Question: “A company should always be liable for the acts of its employee if a tort is committed by the employee while at work”

Explain the validity of this statement with reference to case law.

Answer: Vicarious Liability is a situation where a person is liable for torts committed by a third party to the claimant. This does not mean that the third party involved is not liable,...


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Details: - Mark: 65% | Course: Tort Law | Year: 2nd/3rd | Words: 815 | References: No | Date written: January, 2014 | Date submitted: April 01, 2016 | Coursework ID: 959

Question: Tort Problem Question: Luke had just obtained his driving licence and borrowed his father’s car to take his girlfriend Jane on a trip to the coast. Luke and Jane got into the car whilst Jane’s mother Amy saw them off from the balcony of her flat. Jane turned around in the front seat to wave to her mother. To do so she took off her safety belt and twisted around. Luke was trying to show off by pulling away at such a high speed that he left black tyre marks on the road. He got distracted by Jane’s movement and because he was travelling so fast, he lost control of the car, and it crashed into the pavement and a tree. Jane was flung through the windscreen and obtained multiple broken bones and severe lacerations to her face. Luke, who was wearing his seatbelt, suffered only a few bruises.

Jane will have to undergo extensive cosmetic surgery and the doctors told her that although they would do the best they can, there was unfortunately no way she would be able to continue pursuing her dream of becoming a fashion model. Jane was due to sign, the day after the crash, a modelling contract which would have earned her £2million. Because of her injuries she now cannot pursue this.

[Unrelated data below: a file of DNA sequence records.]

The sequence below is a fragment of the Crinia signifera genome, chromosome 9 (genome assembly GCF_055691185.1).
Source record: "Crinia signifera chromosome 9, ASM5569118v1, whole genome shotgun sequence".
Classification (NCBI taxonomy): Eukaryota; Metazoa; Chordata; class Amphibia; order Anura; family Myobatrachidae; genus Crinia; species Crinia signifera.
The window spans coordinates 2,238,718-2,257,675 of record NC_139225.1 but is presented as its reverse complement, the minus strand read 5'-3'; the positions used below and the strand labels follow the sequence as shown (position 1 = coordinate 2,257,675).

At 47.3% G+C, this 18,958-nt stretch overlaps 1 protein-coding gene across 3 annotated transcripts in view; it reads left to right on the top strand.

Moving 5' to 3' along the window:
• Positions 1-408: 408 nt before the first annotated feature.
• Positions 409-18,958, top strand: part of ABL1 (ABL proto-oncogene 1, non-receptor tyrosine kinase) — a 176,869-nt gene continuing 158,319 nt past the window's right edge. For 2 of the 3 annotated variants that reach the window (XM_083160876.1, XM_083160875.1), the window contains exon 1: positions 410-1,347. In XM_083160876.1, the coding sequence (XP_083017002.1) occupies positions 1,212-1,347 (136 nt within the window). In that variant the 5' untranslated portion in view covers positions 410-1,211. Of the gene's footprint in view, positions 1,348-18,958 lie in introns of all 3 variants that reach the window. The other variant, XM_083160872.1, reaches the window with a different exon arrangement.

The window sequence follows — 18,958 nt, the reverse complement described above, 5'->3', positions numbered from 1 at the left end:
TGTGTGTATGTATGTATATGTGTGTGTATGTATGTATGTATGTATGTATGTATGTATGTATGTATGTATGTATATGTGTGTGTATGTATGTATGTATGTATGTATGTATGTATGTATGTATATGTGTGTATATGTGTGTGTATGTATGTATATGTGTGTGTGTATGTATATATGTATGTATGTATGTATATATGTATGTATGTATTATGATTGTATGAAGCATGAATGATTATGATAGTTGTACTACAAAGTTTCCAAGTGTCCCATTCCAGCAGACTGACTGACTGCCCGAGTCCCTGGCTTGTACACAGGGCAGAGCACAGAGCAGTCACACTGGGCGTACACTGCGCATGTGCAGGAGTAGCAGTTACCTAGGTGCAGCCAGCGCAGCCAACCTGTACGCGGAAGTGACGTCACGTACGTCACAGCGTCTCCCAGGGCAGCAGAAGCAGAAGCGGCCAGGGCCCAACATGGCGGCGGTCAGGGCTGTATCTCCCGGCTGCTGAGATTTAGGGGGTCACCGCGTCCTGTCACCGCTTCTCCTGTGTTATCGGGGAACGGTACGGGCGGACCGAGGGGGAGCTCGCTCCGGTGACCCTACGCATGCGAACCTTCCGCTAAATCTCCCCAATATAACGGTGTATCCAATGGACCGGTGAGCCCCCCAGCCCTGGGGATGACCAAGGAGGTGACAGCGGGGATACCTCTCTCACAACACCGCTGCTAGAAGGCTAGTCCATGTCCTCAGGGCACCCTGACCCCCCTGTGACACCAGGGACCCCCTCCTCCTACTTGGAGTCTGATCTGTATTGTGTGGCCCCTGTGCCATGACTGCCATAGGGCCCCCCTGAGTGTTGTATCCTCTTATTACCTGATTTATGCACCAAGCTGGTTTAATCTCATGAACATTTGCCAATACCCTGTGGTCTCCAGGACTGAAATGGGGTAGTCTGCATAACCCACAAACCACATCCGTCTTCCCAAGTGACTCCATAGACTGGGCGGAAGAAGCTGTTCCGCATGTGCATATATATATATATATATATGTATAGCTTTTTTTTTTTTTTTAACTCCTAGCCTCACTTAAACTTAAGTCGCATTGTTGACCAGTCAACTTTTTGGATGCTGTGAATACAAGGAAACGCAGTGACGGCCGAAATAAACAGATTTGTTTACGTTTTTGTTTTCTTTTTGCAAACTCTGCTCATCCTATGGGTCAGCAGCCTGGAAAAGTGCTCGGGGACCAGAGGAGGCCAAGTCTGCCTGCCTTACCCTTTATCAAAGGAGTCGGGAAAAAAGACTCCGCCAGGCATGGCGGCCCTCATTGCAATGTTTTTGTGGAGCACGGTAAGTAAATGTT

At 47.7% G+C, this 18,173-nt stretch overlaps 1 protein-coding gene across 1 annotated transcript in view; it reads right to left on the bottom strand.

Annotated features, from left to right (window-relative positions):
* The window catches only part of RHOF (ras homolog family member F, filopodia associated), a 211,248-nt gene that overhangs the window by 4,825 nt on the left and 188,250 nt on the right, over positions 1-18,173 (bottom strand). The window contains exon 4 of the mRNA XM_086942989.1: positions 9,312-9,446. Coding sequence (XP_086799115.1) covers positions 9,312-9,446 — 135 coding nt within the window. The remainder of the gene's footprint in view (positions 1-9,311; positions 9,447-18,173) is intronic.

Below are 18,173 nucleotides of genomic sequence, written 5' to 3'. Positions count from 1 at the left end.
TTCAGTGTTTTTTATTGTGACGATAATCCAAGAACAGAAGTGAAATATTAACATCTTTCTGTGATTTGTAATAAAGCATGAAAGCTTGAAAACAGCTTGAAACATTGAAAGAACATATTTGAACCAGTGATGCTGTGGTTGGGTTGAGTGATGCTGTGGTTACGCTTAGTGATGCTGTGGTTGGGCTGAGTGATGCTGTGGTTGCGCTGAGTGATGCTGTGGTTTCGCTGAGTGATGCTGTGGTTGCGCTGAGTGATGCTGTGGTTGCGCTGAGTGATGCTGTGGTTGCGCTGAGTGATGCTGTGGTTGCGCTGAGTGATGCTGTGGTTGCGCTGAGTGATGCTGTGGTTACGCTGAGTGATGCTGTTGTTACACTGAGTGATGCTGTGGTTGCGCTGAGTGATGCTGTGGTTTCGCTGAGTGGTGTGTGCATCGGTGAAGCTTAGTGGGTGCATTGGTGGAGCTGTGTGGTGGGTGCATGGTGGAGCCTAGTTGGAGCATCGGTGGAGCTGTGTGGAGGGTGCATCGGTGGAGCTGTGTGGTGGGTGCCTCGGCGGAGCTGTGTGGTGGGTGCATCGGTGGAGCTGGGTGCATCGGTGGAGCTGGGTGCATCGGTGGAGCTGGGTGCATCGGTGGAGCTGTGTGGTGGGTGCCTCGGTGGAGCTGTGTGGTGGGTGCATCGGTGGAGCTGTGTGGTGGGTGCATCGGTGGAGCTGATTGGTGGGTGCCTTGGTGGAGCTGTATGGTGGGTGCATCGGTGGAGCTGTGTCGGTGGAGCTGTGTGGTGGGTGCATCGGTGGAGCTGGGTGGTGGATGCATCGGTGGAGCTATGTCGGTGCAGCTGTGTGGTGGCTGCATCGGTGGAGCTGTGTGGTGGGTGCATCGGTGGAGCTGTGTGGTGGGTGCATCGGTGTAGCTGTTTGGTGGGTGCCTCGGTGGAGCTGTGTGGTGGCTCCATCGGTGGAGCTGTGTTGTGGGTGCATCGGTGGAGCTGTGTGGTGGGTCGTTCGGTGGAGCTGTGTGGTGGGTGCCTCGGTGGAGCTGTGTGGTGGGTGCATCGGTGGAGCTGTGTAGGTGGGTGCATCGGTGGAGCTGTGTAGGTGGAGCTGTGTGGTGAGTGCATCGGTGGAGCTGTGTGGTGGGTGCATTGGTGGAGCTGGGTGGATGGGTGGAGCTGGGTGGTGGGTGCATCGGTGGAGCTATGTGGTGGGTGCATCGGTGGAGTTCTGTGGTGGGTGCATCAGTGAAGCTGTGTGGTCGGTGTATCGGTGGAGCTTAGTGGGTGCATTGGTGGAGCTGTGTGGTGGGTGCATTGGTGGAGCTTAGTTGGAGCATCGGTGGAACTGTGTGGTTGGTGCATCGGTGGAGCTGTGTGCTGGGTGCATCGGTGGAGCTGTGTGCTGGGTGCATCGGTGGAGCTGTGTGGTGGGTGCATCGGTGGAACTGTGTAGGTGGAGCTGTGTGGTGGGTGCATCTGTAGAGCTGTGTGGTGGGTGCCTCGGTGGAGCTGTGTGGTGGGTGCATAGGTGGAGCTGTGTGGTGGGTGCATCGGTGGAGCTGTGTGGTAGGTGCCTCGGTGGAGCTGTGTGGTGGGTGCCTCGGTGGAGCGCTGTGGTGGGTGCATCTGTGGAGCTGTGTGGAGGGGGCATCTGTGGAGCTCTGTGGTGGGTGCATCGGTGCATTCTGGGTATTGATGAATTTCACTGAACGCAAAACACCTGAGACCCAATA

Amy, Jane’s mom, saw the whole accident from the balcony of her flat. Seeing her teenage daughter flung through the windscreen of the car and then severely injured gave her a massive shock. She became so depressed that she had to stop working as a primary school teacher. Her GP diagnosed her with post-traumatic stress disorder.

Advise Luke as to his possible liability and defences in negligence.

Answer: The issue is to advise Luke as to his potential liability as a driver in negligence to Jane and Amy. His actions will be assessed according to the principles of negligence in...


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Details: - Mark: Not available | Course: Tort Law | Year: 2nd/3rd | Words: 1390 | References: Yes | Date written: January, 2015 | Date submitted: February 01, 2016 | Coursework ID: 950

Question: ADVOCACY SUMMATIVE ESSAY - WRITTEN SUBMISSION

IN THE COURT OF APPEAL (Civil Division)
B E T W E E N:
IGNITE FIREWORKS PLC
V.
JILL HILL
------------------------------------------------------------------------------------------------
ADVOCACY SUMMATIVE ESSAY - WRITTEN SUBMISSION 67%